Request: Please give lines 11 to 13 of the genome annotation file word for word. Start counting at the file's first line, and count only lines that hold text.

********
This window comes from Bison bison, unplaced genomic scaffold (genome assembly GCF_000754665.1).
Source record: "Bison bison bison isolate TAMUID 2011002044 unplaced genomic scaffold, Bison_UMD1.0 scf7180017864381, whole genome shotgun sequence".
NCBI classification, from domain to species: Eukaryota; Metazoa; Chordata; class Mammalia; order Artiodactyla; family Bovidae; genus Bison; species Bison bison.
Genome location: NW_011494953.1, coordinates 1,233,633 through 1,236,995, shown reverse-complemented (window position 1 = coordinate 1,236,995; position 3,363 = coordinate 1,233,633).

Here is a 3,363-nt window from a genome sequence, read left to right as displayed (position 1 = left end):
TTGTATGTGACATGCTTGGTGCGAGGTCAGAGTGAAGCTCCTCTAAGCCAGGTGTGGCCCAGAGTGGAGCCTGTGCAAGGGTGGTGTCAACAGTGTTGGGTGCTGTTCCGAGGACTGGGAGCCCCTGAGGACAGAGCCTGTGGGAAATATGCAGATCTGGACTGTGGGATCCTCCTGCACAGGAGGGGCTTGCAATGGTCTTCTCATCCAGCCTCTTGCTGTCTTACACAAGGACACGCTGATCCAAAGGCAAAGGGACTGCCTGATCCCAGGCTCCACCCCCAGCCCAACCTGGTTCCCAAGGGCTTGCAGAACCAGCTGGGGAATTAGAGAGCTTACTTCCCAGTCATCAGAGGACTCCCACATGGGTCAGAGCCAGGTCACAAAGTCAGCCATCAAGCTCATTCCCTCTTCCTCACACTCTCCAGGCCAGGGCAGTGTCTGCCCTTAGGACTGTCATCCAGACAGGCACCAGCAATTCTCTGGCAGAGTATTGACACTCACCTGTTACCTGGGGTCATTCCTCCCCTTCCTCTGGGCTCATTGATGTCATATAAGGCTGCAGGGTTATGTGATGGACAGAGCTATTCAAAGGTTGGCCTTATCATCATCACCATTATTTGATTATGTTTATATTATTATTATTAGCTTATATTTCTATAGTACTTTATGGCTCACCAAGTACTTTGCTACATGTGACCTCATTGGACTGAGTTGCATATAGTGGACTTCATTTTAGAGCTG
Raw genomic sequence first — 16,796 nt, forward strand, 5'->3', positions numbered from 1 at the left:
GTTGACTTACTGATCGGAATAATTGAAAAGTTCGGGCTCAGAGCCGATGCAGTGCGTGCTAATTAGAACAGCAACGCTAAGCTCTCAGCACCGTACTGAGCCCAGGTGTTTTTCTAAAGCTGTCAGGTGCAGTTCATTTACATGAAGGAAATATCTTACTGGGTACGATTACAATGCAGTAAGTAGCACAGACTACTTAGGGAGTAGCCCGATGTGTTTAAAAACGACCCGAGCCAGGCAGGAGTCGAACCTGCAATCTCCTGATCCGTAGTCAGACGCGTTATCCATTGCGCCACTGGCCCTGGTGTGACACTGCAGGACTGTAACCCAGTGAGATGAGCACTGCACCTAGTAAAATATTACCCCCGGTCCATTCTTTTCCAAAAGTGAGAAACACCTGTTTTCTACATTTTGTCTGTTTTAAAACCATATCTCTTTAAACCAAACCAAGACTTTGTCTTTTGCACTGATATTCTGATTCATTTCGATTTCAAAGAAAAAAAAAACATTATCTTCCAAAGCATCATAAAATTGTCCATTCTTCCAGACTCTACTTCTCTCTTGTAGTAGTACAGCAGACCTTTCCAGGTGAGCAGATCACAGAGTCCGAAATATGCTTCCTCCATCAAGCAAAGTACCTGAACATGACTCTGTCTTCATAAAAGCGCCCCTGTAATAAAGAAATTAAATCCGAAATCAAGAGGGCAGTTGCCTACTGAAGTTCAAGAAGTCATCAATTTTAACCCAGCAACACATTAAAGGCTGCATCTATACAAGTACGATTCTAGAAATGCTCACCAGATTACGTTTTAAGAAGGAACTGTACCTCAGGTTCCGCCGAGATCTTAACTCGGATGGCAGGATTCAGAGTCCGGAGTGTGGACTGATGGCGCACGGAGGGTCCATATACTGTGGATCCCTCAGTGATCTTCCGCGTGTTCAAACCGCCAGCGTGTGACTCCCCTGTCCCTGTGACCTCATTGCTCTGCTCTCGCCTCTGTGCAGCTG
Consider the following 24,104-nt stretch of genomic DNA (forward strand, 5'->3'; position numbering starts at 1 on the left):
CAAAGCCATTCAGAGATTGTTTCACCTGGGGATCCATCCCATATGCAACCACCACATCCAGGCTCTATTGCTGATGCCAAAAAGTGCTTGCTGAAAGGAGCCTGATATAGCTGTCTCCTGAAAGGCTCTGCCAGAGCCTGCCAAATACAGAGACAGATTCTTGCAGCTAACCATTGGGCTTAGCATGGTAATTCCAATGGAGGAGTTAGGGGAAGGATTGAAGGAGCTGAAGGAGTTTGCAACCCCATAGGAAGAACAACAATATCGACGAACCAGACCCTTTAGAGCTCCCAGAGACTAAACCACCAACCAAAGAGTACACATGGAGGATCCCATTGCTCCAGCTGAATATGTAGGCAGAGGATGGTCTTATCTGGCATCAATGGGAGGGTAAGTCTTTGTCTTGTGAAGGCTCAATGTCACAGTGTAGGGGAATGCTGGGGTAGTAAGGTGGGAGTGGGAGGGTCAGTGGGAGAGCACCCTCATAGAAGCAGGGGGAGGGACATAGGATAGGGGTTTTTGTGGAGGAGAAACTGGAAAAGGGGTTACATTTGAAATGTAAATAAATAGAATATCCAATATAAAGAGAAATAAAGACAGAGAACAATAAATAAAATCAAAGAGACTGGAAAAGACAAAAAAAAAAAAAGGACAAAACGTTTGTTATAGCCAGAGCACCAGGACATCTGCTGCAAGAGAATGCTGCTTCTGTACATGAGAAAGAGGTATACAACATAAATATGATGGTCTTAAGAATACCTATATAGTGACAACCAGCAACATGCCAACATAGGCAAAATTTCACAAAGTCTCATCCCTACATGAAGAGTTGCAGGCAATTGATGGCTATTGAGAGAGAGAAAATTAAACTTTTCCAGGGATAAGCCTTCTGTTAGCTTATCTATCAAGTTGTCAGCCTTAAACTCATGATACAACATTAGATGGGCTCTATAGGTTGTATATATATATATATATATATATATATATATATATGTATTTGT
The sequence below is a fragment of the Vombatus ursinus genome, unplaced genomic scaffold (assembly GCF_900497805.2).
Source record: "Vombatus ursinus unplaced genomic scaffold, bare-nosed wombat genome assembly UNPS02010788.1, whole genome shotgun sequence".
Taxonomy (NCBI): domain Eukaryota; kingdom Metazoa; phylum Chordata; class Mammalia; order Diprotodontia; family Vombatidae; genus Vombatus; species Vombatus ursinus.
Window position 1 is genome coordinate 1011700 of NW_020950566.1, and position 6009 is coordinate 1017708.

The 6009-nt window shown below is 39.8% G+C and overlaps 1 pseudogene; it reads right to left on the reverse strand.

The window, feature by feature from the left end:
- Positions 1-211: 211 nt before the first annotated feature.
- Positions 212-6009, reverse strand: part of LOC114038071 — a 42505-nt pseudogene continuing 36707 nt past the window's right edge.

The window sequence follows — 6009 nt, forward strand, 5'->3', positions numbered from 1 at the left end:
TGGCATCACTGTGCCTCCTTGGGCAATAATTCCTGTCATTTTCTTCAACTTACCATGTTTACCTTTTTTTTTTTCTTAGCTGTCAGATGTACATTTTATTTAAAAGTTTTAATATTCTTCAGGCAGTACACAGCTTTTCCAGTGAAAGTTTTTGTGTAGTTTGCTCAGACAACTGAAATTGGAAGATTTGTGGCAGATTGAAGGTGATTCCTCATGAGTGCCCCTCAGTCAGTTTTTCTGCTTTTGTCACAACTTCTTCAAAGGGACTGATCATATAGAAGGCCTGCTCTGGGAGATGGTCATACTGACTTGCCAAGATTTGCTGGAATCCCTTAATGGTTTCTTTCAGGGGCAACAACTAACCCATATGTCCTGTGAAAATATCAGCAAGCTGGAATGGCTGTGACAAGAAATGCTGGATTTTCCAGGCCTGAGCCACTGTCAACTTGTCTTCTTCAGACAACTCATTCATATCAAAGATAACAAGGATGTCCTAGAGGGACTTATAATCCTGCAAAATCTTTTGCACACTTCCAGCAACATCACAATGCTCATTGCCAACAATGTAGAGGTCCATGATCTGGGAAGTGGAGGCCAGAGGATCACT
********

The sequence below is a fragment of the Vombatus ursinus genome, unplaced genomic scaffold (assembly GCF_900497805.2).
Source record: "Vombatus ursinus unplaced genomic scaffold, bare-nosed wombat genome assembly UNPS02010788.1, whole genome shotgun sequence".
Taxonomy (NCBI): domain Eukaryota; kingdom Metazoa; phylum Chordata; class Mammalia; order Diprotodontia; family Vombatidae; genus Vombatus; species Vombatus ursinus.